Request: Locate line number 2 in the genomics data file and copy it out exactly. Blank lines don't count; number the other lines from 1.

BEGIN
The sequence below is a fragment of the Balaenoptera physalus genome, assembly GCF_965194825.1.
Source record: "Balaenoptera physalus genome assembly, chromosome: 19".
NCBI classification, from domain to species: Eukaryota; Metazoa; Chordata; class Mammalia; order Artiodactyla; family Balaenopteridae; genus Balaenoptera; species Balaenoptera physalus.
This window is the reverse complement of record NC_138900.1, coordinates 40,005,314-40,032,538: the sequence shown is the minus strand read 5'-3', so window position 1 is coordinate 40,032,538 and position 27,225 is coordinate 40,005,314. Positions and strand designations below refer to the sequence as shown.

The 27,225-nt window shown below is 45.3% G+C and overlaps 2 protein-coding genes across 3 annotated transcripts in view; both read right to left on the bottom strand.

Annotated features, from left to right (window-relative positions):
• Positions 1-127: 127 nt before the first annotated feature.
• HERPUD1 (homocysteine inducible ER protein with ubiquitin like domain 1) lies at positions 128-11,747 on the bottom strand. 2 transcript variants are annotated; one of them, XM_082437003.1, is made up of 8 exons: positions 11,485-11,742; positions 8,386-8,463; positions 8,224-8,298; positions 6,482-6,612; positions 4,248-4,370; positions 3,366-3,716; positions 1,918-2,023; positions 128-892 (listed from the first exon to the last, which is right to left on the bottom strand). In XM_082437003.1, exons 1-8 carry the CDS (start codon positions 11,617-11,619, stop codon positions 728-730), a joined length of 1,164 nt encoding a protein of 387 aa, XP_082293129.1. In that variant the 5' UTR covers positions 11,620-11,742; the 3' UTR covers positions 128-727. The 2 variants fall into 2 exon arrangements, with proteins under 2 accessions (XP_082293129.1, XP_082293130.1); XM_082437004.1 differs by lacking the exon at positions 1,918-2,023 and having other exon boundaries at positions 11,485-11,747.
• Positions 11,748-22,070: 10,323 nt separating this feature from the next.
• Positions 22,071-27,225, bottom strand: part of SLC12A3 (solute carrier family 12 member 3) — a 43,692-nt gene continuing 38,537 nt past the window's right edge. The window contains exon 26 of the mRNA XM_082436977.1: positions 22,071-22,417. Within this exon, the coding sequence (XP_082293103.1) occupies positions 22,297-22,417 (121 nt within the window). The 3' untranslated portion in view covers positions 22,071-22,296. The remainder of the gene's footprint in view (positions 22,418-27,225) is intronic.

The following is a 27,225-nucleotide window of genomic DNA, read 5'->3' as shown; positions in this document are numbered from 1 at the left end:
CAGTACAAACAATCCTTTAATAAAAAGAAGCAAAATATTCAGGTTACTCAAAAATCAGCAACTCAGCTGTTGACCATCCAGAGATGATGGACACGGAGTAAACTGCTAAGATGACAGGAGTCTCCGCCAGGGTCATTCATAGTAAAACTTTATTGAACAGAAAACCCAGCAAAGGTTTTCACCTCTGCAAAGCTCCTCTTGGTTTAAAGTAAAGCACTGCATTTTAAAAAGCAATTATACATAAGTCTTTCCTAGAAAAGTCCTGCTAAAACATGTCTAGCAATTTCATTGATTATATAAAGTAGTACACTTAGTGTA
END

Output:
Source record: "Balaenoptera physalus genome assembly, chromosome: 19".